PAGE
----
Now, all it takes is a few simple clicks to upload your documents to Mocavo! We will process your content, add it to our index so that all of the text within your documents is completely searchable, and then you can show off your hard work to your loved ones and collaborate with family members to make even more discoveries!

Wouldn’t it be nice if your ancestors had left more of a paper trail? Upload your documents now and gain the peace of mind knowing that when you share your content on Mocavo, your story will be securely preserved forever.

Upload my documents now

You can also watch a quick tutorial on the collection manager tool here

We Are Still Boston Strong

15 Apr 2014

Imagine what your ancestors though when they gathered to hear the Declaration of Independence read in public for the first time. Or when they heard the news of Fort Sumter at the start of the Civil War. Or the start of World War I “The War to End All Wars.” Or the start of World War II, the war after that. Or when they heard of the sinking of the Titanic. Some of you remember where you were when you heard the news that President Kennedy was shot (For others it may be your parents or grandparents). For my generation, each of us remembers that bitter cold day in January 1986 when the Space Shuttle Challenger exploded less than two minutes into flight.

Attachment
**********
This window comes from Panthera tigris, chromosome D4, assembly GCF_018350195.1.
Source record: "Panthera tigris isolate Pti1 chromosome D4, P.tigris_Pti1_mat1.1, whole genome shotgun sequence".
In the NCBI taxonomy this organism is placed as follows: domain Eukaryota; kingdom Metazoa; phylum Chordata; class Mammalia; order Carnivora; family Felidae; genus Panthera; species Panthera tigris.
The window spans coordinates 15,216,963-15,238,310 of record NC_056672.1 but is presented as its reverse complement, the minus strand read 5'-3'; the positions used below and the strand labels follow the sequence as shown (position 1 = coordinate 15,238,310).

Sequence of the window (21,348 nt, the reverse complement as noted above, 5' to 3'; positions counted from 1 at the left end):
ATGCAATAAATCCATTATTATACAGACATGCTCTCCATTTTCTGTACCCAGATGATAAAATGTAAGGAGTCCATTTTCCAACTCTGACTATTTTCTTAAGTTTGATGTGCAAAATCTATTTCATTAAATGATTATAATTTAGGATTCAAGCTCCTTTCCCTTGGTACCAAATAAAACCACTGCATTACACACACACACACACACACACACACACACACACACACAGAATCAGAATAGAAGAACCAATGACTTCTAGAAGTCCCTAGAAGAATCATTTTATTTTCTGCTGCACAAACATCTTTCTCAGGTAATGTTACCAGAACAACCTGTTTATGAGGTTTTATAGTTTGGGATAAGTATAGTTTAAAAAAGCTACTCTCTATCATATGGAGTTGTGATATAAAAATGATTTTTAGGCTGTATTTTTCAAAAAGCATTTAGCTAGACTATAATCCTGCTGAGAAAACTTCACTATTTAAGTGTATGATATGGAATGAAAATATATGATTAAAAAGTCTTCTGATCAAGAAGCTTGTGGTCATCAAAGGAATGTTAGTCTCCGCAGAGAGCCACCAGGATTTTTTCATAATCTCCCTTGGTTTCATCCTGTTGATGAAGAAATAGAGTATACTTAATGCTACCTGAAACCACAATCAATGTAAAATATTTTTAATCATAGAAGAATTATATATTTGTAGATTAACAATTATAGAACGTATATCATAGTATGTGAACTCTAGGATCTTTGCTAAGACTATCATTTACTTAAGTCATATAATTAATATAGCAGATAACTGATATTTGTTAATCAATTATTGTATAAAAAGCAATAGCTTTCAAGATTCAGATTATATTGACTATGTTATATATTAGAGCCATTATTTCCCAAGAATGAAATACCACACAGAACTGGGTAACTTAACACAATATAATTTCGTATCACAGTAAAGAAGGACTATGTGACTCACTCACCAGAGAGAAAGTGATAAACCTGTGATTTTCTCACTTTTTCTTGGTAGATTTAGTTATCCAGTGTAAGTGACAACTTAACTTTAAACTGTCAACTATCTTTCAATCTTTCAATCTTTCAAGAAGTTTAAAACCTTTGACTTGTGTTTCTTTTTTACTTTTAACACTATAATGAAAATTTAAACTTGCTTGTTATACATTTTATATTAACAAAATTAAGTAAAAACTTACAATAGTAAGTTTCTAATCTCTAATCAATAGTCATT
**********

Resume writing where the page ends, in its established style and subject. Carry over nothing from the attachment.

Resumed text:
The entire world knows the date of 9/11 and how our lives changed after it. For some, they lived it, while for others it is history. But in Boston, the date of April 15, 2013, will always be remembered. It was a typical April day, cool and perfect weather for running the Boston Marathon. Several friends of mine were running, and another friend from out of town asked me to join her at the finish line to wait. Unfortunately I had too much work to do that afternoon.